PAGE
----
A step by step guide to writing a great college essay
The college essay is one of the most important (and daunting) parts of your college application, and it’s easy to see why. When reviewing applications, colleges and universities are looking at two main things- who you are as a student, and who you are as a person. The college essay allows you to present yourself both personally and academically to the admissions officer.
No wonder people feel stressed out about their college essays! Not only should it be a great piece of writing, but it needs to express who you are in just the right way If you’re gearing up to write your college essay, here is a step by step guide to get you through the process.
Before You Sit Down to Write Your College Essay, Come Up with a Few Possible Topics
It can be hard to choose what to talk about in your college essays. In addition to this, the schools that you’re applying to may have different prompts – which could mean having to write multiple essays. This is why we recommend sitting down and coming up with a few different topics to consider.
Two rules for essay topics: be honest, and be original.
Whether you’re prompted to write about a formative experience, why you think you’d be a good fit for the university or about a person who has influenced you greatly, answer the question honestly. Don’t just write what you think the admissions office wants to hear. Very often they are inundated with essays that cater to “what they want to hear,” making such essays exactly what they don’t want to hear.
Next, be original. I don’t think that originality should come at the expense of honesty. If you’re worried that your essay topic is a bit run-of-the-mill, you have two options. The first is to find another topic that feels authentic to you. The second is to find a unique angle within the topic.
Sure, many people might write about their mother as the most influential person in their life. But fewer people will write about the time their mother saved them from a lion on a safari in Africa. Write down three or four possible essay topics that meet these criteria of honesty and originality and then you’ll be ready for the next step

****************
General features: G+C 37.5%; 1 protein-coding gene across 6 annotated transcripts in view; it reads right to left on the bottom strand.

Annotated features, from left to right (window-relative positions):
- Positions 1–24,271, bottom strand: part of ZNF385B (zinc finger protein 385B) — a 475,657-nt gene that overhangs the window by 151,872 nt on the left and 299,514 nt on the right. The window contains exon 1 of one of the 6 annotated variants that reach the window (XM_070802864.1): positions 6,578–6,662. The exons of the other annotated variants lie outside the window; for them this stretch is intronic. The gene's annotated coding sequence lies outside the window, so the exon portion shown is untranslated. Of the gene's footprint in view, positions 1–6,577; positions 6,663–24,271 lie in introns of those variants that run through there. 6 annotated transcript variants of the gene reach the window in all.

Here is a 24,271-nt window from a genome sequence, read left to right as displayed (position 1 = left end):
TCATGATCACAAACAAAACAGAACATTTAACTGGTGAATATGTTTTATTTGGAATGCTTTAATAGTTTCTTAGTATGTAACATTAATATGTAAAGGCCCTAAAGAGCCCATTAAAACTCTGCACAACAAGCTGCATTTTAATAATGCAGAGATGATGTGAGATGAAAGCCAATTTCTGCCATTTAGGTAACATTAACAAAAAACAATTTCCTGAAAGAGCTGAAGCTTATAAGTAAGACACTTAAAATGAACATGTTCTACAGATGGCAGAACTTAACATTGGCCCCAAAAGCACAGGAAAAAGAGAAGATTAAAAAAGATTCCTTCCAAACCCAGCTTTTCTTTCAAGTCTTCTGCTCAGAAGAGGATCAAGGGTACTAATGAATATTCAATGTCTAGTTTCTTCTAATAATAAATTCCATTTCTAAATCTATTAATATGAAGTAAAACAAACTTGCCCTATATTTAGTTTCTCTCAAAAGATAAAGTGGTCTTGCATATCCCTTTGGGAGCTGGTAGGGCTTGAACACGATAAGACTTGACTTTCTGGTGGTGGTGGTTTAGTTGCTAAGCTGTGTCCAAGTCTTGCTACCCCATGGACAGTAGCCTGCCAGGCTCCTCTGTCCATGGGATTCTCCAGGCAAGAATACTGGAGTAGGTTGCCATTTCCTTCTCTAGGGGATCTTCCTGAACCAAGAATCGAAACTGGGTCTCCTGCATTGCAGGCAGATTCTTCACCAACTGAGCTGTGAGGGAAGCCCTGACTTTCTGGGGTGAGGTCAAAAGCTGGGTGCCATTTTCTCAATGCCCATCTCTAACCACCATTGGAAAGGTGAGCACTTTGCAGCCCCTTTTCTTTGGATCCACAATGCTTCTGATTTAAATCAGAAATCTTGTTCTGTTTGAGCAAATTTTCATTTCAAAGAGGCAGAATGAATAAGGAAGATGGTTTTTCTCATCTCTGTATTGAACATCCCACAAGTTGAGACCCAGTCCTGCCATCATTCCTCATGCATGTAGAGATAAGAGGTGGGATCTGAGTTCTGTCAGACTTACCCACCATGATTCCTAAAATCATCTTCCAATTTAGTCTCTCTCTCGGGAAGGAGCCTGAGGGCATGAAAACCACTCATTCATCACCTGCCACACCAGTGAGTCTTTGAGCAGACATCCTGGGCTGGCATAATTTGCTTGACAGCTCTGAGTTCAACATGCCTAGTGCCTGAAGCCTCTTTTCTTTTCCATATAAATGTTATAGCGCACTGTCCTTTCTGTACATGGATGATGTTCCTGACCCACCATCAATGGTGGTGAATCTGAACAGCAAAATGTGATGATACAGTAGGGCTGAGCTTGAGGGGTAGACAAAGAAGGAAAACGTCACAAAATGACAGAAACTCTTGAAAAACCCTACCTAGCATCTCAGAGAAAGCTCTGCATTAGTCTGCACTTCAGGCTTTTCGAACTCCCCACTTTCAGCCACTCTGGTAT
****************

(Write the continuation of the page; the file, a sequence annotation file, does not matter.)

2. Free Write Some College Essays Before You Write the Final Draft
Your essay may be the ultimate product, but before you start worrying about the final edition you’ll send off to colleges, take some time to work on the process. Free-writing will help you hone your skills and practice for the real thing.
Free writing, ideally done with pen and paper instead of on the computer, is an exercise in opening the creative mind and letting ideas flow. Your free writing is NOT your college essay. You will not submit it. Knowing this, you will be more relaxed and inspired as you write.
Take a notebook and write a page or two on each of your possible subjects. Which ones felt easiest to write? Where were the ideas pouring out and where were they feeling stuck? Let this exercise be the compass that points you in the direction of your topic.
3. Make an Outline for Your College Essay
Now that you’ve done your freewriting, it’s time to get serious about putting this essay together. You have a topic and some ideas that you’ve jotted down during your free writing. This is a great time to create an outline. College essays are allowed to be a bit formulaic. You should stick to the basic format of essays that you learned in high school: introduction paragraph, three body paragraphs, conclusion paragraph.
Make an outline in three sections with horizontal lines. The top section is your introduction, the middle section is the body, and the lower section is the conclusion. Write bullet points for what you want to include in each section.
The introduction needs to set up the whole essay. It should establish for the reader a sense of expectation for what’s to come without giving it all away.
The body is for your main points and narrative. The outline is not for writing perfect sentences but rather for putting your ideas in the right sequence. Make sure you arrange your thoughts so that they make sense and lead one into the other.